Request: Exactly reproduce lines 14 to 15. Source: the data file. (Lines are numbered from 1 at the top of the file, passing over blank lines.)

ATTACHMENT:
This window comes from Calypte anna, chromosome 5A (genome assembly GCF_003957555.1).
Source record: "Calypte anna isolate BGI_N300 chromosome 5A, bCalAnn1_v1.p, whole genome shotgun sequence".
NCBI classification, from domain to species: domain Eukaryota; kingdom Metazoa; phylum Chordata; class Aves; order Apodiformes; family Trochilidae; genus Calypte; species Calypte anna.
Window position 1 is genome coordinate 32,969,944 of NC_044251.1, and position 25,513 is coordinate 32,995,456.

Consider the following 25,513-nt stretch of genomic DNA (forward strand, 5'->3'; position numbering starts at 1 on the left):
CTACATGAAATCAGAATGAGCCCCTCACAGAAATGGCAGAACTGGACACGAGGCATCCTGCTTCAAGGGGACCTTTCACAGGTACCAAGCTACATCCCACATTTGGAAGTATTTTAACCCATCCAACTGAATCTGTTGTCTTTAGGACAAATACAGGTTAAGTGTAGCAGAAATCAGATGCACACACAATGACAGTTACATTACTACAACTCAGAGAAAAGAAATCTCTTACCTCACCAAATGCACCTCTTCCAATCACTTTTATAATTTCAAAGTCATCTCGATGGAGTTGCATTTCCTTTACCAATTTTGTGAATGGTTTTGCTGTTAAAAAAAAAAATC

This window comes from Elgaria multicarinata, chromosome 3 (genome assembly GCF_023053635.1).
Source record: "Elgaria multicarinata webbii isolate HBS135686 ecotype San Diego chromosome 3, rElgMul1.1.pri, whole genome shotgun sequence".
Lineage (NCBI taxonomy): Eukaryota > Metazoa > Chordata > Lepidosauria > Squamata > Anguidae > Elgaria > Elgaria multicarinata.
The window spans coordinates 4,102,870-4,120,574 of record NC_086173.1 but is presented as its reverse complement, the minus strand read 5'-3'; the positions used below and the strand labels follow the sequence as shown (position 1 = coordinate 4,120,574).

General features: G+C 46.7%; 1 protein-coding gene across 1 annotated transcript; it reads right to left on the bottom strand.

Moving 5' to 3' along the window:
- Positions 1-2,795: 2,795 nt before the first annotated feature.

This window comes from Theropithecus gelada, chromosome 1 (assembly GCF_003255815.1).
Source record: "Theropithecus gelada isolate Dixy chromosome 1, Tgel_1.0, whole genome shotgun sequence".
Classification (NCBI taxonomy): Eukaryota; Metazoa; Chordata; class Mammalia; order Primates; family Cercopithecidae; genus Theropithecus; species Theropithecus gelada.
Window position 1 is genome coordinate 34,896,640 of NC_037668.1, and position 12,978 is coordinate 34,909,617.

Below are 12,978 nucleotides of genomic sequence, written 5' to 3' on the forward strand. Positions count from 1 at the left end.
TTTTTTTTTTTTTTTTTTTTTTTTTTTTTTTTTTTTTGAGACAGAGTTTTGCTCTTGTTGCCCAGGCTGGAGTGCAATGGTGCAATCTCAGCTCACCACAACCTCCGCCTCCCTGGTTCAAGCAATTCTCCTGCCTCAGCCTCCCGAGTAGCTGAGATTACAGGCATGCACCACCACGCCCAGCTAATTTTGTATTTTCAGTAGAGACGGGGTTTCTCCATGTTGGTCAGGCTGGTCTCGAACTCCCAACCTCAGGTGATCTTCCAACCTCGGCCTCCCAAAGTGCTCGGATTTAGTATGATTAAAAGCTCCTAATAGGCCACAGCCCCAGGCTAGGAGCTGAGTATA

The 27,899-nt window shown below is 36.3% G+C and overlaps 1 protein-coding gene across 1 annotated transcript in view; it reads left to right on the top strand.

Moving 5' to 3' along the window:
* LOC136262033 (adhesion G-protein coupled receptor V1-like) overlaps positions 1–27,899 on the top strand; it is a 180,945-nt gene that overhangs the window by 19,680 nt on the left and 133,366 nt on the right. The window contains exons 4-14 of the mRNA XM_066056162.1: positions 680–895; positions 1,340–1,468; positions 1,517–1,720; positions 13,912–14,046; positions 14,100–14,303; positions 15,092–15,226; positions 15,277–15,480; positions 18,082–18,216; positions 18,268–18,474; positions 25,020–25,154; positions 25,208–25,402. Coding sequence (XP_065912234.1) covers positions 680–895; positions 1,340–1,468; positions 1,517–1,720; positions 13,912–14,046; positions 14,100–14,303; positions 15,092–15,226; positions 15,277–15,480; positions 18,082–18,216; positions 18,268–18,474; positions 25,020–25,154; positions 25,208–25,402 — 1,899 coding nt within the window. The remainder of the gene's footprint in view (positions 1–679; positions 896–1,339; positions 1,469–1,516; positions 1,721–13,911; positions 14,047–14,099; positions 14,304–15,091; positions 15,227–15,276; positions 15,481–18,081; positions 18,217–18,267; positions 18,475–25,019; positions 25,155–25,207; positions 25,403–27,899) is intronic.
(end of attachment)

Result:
This window comes from Theropithecus gelada, chromosome 1 (assembly GCF_003255815.1).
Source record: "Theropithecus gelada isolate Dixy chromosome 1, Tgel_1.0, whole genome shotgun sequence".